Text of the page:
The backing to my personal writing notepads needs to be firm. No floppy notepads! Yet, I don’t need a permanent backing. To create a kind of portable writing desk, I’ve recycled a container for a screen protector (two pieces of cardboard with an thin opening). Inside the container, I slip a hard piece of cardboard for a very firm, portable writing desk. I write on one side until I reach the 100th page. Then flip the pad over and write on the backside for the next 100 pages. I re-use the little portable writing backing for subsequent pads.
There are numerous internet tutorials on how to make a notepad. Check ’em out if you’re taking the plunge. Here’s a good start:
- Tutorial: Making Personalized Notepads, from oh my! handmade goodness.
- How to Make a Notepad out of Junk Mail, from Crafting a Green World.
- How to Use Padding Compound, YouTube tutorial.
- Padding Compound Estimation Guide, from Chica and Jo.
- Techniques in Cutting Paper, from Bookbinding.com.
Notebooks require more planning, as well as more time. I make far fewer of these because they’re not needed in large quantities. I’ve only made two so far. There is an art to making notebooks. I don’t posses that art. Maybe in a few years.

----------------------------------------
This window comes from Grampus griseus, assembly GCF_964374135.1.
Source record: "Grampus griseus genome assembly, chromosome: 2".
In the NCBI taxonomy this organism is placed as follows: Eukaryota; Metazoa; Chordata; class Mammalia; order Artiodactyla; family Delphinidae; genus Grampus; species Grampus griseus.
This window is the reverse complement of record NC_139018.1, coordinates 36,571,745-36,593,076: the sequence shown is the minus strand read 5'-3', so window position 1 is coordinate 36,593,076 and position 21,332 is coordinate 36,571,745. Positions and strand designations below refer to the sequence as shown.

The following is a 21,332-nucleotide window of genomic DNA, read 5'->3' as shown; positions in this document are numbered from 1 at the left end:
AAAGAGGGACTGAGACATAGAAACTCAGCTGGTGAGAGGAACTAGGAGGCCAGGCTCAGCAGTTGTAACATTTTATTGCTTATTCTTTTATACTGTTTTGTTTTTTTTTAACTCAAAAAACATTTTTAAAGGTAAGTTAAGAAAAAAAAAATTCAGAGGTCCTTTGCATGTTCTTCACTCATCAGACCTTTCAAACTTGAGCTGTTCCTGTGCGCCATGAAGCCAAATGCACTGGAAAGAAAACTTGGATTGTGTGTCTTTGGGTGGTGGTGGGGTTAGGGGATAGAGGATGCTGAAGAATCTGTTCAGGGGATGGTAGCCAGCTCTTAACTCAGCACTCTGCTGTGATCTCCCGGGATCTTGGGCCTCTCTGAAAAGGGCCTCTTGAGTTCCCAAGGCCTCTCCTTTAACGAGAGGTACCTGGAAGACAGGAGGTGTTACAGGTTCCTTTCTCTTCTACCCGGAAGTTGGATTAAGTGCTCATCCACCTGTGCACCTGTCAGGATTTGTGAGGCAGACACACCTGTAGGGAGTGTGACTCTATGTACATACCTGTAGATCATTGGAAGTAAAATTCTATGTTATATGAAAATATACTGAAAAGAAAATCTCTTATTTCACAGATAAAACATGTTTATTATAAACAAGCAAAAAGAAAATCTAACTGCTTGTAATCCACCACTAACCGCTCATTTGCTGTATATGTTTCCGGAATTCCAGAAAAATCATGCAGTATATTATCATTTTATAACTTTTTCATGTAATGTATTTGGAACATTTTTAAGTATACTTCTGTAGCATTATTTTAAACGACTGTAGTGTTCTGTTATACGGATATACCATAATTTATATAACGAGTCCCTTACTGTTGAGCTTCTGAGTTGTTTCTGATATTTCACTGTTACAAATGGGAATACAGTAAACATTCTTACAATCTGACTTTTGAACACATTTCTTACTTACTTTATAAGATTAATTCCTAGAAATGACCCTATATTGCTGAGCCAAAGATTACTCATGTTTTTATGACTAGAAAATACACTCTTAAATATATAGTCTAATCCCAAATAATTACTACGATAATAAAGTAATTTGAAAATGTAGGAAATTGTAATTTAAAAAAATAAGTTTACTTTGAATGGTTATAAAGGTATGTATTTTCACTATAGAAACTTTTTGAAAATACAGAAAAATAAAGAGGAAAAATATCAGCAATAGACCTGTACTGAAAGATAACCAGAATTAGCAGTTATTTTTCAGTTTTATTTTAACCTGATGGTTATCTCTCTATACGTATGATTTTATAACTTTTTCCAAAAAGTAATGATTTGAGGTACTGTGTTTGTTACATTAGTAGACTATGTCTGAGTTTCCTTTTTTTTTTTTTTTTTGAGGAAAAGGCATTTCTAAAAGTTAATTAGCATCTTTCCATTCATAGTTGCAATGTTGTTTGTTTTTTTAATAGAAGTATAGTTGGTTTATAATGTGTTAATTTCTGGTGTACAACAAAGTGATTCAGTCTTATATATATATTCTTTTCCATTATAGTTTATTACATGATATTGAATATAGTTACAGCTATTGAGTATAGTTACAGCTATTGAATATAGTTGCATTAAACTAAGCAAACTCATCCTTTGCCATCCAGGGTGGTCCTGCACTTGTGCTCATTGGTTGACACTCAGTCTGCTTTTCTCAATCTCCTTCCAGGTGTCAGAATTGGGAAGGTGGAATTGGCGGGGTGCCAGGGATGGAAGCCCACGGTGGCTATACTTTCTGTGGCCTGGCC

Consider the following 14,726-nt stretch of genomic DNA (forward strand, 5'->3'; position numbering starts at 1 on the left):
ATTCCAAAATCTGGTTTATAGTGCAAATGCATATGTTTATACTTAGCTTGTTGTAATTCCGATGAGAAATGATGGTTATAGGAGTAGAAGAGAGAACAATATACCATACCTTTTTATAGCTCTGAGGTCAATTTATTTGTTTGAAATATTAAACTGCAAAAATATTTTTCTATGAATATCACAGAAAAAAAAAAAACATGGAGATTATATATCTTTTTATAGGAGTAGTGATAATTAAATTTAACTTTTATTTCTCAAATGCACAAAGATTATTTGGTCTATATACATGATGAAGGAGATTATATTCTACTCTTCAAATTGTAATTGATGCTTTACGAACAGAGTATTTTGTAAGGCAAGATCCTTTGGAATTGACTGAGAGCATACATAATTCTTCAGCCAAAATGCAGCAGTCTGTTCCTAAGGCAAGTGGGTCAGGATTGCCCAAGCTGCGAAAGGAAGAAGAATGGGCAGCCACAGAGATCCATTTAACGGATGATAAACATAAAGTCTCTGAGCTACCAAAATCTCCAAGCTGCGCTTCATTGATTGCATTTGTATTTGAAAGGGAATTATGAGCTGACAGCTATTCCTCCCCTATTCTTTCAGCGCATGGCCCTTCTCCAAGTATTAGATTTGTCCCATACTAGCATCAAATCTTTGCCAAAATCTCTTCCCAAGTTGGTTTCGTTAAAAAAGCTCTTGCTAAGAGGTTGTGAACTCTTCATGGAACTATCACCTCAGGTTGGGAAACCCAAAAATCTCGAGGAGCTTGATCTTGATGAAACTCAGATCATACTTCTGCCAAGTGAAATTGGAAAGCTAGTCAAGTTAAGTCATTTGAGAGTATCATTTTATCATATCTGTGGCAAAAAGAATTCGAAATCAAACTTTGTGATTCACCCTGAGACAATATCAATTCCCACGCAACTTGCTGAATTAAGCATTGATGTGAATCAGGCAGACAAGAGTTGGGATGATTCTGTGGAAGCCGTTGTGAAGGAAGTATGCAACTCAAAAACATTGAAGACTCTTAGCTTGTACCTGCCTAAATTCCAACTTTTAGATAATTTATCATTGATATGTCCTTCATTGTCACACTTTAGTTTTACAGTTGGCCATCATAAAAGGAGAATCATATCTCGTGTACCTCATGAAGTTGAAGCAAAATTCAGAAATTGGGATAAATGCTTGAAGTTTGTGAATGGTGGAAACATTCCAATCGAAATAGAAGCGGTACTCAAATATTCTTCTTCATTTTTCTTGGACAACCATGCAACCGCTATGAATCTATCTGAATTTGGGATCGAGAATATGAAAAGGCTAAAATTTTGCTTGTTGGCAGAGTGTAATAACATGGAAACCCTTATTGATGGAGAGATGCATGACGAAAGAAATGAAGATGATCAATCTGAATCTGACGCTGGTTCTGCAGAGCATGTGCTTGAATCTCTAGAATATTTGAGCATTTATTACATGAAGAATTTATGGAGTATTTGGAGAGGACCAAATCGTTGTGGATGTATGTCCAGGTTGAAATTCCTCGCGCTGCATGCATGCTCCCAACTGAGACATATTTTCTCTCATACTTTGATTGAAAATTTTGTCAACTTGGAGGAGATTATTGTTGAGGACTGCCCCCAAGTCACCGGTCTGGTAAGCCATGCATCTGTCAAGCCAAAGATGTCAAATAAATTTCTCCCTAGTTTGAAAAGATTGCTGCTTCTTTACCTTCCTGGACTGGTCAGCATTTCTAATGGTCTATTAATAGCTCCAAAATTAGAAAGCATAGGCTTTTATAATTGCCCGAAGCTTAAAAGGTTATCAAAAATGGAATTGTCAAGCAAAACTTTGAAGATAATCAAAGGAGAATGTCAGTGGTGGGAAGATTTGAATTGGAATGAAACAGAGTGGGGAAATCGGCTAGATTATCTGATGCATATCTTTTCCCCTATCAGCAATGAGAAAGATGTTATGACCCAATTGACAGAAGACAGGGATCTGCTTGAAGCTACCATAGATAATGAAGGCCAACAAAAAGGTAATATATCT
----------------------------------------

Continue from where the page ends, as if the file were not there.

I’ve used a simple yet elegant bookbinding technique—coptic stitch, creating signatures sewn together—to make notebooks which lie flat. I acquired an awl, a bone folder, some thread, and bookbinding needles at a local art store. For the covers, I recycled stiff cardboard, and covered them in cotton cloth that was on hand. The aforementioned 32# or 28# laser paper remain the papers used.
My first notebook was a 7-year diary to record important events or daily highlights. Not the best idea to start with such a thick, 1.15″ book! There are 25 signatures. Each signature contains 4 sheets of paper. The notebook contains 400 pages. Many mistakes were made. The signatures could be bound tighter. The cover is short on one side. Some of dates are wrong in the print template I made. Still, it’s usable, it’s for moi, and I’m happy with it! “I made this.” The next 7-year diary will be better, eh?
Here are some links to get you started making your own notebooks:
- Dave’s Book Tutorial, from Dave the Designer.
- YouTube has many how-to videos. Search for “coptic stich” or “DIY notebook” for starters.
- DIY Planners has tons of templates to explore, and lots of great ideas.
- For tools, search the web for “bookbinding tools” for many possible solutions.